The preacher’s proper task is to deliver the goods, not to manufacture them. He is the waiter, not the chef. Therefore, the biblical text must be his resource, the fountain of truth to which he constantly resorts, from which he himself continually drinks, and from which he faithfully draws to satisfy the thirst of others. Exercising this kind of control over topical preaching is hard work.
When preaching on a theme, a theological doctrine, or a historical event or character, the expositor must endeavor to utilize
Scripture fully in his preaching. His task is to unfold the Scriptures, not merely to enfold them into a topic. The latter will bend the Word to conform to the preacher’s perspective; the former will bend the preacher’s perspective to conform to the Word.
Topical preaching has many benefits. First, used at the end of one book study and before starting another, it provides variety. The change from one type of presentation to another often contributes freshness and causes increased attentiveness. Preaching on a theme or salient point of doctrine can give people a greater understanding of a particular subject, resulting in a greater impact on their lives… Second, restricting preaching solely to the verse-by-verse method without including any kind of didactic treatment of major biblical themes, doctrines, and ethical teachings is to make an unbiblical distinction between preaching and teaching, thereby withholding from a congregation essential perspectives on the Word.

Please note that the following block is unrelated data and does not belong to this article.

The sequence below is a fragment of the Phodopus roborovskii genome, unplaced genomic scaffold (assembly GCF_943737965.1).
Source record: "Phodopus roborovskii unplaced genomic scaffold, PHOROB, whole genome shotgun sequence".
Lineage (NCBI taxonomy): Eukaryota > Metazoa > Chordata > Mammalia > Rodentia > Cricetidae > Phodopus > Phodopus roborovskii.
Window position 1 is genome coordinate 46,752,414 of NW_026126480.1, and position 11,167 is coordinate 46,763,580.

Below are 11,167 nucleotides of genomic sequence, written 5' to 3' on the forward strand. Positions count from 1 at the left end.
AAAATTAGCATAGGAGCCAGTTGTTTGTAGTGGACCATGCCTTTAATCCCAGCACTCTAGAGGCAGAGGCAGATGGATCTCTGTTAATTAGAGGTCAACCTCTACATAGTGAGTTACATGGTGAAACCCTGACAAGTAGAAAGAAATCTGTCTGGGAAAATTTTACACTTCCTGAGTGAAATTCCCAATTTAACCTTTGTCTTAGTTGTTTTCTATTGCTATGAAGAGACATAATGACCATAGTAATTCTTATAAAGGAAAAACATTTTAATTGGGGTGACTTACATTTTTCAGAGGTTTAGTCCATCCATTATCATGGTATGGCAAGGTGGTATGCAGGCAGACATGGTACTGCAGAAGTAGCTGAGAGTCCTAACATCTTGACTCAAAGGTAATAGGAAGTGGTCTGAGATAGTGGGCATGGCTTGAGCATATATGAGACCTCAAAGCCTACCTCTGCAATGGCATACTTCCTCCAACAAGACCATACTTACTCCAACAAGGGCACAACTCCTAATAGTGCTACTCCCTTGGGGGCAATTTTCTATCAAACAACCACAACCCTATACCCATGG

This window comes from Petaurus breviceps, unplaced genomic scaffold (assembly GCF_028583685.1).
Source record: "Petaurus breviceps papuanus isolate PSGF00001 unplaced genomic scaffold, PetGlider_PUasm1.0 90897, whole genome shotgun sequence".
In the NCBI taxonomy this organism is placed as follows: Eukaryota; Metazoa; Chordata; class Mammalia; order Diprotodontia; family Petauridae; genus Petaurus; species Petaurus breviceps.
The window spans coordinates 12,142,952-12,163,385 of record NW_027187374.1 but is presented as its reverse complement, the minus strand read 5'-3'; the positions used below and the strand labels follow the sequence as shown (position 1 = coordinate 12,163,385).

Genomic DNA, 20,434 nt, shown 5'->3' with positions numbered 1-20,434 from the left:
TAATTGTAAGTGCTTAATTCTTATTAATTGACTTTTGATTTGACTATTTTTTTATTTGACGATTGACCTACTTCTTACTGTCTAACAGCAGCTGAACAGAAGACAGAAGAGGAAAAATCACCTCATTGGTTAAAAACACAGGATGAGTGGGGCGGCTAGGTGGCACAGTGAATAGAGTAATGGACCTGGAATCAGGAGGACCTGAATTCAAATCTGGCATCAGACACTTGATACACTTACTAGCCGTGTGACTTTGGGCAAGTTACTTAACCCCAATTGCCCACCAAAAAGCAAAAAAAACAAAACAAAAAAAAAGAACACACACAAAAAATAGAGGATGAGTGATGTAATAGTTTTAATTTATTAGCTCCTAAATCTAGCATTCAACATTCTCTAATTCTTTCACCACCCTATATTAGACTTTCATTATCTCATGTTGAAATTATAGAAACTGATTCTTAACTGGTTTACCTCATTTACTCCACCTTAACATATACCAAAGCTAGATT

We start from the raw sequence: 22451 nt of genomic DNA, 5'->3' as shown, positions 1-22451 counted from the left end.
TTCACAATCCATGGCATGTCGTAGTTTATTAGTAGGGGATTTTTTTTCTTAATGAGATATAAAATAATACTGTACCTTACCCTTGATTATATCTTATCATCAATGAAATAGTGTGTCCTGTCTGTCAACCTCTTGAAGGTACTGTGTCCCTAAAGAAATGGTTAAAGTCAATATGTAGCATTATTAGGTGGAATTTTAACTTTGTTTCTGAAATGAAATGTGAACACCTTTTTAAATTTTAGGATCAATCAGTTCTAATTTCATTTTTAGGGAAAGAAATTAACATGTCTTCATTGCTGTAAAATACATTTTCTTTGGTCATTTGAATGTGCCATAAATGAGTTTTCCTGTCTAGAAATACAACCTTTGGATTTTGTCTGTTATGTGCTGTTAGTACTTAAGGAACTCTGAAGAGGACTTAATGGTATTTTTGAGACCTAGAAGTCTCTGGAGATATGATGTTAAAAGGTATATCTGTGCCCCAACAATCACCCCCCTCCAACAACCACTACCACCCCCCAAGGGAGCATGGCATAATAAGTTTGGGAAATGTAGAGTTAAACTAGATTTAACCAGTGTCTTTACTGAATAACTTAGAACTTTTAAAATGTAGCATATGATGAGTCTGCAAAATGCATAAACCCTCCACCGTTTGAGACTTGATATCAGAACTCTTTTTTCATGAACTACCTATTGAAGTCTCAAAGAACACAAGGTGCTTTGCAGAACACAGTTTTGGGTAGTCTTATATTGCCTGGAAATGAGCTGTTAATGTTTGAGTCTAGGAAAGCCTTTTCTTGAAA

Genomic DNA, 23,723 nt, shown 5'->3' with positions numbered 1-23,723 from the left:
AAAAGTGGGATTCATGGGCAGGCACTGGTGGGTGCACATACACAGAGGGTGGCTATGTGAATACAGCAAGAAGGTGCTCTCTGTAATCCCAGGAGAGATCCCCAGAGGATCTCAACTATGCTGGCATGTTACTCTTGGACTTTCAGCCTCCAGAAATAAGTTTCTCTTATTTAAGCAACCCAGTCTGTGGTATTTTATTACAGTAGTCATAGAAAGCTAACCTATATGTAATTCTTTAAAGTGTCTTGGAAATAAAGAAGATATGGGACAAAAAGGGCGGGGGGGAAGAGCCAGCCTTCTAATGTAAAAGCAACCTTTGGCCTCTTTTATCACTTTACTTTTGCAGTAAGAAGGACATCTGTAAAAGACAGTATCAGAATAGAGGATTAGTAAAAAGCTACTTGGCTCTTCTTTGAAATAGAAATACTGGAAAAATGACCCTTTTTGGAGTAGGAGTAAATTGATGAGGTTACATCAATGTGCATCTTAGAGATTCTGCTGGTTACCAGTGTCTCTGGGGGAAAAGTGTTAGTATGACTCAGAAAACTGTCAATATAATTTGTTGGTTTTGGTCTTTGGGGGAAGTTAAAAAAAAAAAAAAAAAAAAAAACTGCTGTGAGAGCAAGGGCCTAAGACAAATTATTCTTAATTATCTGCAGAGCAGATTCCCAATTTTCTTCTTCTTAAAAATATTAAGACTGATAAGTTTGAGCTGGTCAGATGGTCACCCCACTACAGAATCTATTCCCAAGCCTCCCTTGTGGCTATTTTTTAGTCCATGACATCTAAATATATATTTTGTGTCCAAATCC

Topical preaching has a venerable place in the history of the craft. Its legitimacy is seen in the validity of biblical and systematic theology. While this should not be the first choice of the pastor-teacher, every pastor will preach topically on occasion… Because the topical sermon can be more relentlessly unitary, one discovers that any list of the ten sermons which have most decisively influenced world culture and society consists mostly if not entirely of topical sermons.
To the extent that this kind of preaching uses the Bible at all, it does so to exploit or devour it and not to listen to it, let alone to stand under it and be guided by it… [They] are using the text as its masters rather than serving the text as its ministers (Dwight Stevenson).